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9.3: Thread Relationships

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    Relationship between User level thread and Kernel level thread

    A task is accomplished on the execution of a program, which results in a process. Every task incorporates one or many sub tasks, whereas these sub tasks are carried out as functions within a program by the threads. The operating system (kernel) is unaware of the threads in the user space.

    There are two types of threads, User level threads (ULT) and Kernel level threads (KLT).

    1. User Level Threads :
      Threads in the user space designed by the application developer using a thread library to perform unique subtask.
    2. Kernel Level Threads :
      Threads in the kernel space designed by the os developer to perform unique functions of OS. Similar to a interrupt handler.

    There exist a strong a relationship between user level threads and kernel level threads.

    Dependencies between ULT and KLT :

    1. Use of Thread Library :
      Thread library acts as an interface for the application developer to create number of threads (according to the number of subtasks) and to manage those threads. This API for a process can be implemented in kernel space or user space. In real-time application, the necessary thread library is implemented in user space. This reduces the system call to kernel whenever the application is in need of thread creation, scheduling or thread management activities. Thus, the thread creation is faster as it requires only function calls within the process. The user address space for each thread is allocated at run-time. Overall it reduces various interface and architectural overheads as all these functions are independent of kernel support.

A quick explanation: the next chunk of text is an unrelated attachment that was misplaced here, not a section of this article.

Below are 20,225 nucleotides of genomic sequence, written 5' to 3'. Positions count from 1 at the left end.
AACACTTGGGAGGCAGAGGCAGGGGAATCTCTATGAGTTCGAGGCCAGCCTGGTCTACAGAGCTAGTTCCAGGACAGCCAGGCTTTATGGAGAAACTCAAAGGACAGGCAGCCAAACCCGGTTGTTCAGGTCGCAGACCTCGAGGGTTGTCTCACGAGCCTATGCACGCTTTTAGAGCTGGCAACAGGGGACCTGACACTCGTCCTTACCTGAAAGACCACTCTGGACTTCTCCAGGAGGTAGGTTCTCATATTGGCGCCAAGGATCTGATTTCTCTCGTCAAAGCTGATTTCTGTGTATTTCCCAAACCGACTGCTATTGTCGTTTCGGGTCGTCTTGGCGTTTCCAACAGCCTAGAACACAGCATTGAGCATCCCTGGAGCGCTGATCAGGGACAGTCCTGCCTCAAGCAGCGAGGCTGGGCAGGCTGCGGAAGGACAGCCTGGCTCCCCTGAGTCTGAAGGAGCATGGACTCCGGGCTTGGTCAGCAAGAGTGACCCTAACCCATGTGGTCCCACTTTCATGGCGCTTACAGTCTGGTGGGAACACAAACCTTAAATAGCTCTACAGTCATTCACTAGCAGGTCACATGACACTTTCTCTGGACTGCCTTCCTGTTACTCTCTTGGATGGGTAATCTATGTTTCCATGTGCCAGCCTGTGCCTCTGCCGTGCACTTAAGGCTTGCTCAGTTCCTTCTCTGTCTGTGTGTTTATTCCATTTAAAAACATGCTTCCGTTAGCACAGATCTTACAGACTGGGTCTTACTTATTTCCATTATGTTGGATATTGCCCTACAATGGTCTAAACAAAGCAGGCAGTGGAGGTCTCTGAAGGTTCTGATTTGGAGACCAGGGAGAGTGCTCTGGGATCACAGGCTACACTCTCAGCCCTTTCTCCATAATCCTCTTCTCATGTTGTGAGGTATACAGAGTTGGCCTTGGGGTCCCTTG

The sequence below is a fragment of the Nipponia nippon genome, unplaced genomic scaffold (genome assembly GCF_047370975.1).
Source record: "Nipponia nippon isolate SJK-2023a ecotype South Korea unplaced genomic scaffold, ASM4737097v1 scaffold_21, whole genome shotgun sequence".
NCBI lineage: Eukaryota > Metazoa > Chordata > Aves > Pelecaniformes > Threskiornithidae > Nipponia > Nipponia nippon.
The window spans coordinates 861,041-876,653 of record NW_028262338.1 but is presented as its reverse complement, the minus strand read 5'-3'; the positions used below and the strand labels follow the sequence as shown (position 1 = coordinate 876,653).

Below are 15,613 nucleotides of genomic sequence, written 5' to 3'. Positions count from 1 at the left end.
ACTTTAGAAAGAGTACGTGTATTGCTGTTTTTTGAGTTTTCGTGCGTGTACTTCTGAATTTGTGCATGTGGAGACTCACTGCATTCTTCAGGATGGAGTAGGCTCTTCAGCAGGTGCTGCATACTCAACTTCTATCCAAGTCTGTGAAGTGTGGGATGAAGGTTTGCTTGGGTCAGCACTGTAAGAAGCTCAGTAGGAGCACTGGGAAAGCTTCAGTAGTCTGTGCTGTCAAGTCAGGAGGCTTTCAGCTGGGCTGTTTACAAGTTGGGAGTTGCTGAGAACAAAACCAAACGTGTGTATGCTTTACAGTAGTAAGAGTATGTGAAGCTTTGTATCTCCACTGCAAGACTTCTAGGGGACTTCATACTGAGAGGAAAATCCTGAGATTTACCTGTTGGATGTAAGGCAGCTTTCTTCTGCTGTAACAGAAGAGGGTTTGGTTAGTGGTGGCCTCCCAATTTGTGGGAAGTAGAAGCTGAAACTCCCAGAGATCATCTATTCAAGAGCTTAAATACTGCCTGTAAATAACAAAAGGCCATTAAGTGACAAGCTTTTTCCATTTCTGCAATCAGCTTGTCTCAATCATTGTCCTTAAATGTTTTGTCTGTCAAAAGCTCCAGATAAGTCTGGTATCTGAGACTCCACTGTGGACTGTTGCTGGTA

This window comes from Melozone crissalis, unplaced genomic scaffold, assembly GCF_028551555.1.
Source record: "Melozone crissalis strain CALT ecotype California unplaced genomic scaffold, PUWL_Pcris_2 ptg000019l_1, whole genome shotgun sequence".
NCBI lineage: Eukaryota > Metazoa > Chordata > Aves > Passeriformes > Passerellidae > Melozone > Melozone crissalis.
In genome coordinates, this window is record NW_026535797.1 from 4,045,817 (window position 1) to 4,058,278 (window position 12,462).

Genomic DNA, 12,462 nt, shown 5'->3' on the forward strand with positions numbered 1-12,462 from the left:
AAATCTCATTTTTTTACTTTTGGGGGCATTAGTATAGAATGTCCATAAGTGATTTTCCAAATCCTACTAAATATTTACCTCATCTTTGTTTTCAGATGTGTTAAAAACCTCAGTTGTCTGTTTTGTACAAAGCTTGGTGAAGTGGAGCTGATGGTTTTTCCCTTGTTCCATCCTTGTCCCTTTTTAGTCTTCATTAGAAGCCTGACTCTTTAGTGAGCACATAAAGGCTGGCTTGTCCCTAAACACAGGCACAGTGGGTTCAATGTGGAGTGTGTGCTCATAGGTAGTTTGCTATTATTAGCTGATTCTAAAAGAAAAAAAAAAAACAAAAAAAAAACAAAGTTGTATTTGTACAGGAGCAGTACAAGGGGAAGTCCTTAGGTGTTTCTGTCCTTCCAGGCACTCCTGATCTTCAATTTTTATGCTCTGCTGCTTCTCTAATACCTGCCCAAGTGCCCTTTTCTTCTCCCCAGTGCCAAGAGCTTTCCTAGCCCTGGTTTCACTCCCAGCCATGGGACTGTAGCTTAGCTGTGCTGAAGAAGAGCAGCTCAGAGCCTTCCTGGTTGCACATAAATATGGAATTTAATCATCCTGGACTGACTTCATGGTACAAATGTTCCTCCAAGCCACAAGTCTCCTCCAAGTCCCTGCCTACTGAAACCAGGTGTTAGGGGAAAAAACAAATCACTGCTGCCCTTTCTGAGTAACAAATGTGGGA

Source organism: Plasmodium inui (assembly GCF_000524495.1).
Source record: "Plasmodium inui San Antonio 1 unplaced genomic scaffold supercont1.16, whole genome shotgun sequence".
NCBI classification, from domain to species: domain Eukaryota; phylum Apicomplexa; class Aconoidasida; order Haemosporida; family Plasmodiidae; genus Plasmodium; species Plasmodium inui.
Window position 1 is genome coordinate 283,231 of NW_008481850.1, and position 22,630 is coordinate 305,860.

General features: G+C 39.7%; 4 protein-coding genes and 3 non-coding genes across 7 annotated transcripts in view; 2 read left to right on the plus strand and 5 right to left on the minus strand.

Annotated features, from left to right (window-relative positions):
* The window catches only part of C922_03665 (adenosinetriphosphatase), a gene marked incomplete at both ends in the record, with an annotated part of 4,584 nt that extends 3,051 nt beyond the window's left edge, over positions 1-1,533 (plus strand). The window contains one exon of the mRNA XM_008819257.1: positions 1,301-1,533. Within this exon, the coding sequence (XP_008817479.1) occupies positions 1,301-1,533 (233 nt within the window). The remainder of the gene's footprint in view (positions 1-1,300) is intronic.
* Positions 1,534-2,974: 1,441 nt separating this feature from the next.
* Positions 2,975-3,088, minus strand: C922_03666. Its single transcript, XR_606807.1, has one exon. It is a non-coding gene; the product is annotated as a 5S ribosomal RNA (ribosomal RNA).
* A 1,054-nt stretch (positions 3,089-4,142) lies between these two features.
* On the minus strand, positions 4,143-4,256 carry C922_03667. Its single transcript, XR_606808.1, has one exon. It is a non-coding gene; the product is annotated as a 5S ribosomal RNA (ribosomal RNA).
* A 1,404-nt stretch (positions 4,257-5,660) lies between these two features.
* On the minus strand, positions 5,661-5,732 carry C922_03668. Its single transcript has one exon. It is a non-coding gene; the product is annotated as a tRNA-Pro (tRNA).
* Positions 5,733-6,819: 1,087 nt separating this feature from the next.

2. Synchronization :
      The subtasks (functions) within each task (process) can be executed concurrently or in parallel depending on the application. In that case, a single-threaded process is not suitable. These subtaks require multithreaded process. A unique subtask is allocated to every thread within the process. These threads may use the same data section or different data section. Typically, threads within the same process will share the code section, data section, address space, open files etc...BUT...each thread has its own set of registers, and its own stack memory.
    Figure \(\PageIndex{1}\): Single and Multi Thread Processes. ("SIngle versus Multi Threads" by maha93427Geeks for Geeks is licensed under CC BY-SA 4.0)

    When subtasks are concurrently performed by sharing the code section, it may result in data inconsistency. Ultimately, requires suitable synchronization techniques to maintain the control flow to access the shared data.

    In a multithreaded process, synchronization has four different models :

    1. Mutex Locks – This allows only one thread at a time to access the shared resource.
    2. Read/Write Locks – This allows exclusive writes and concurrent read of a shared resource.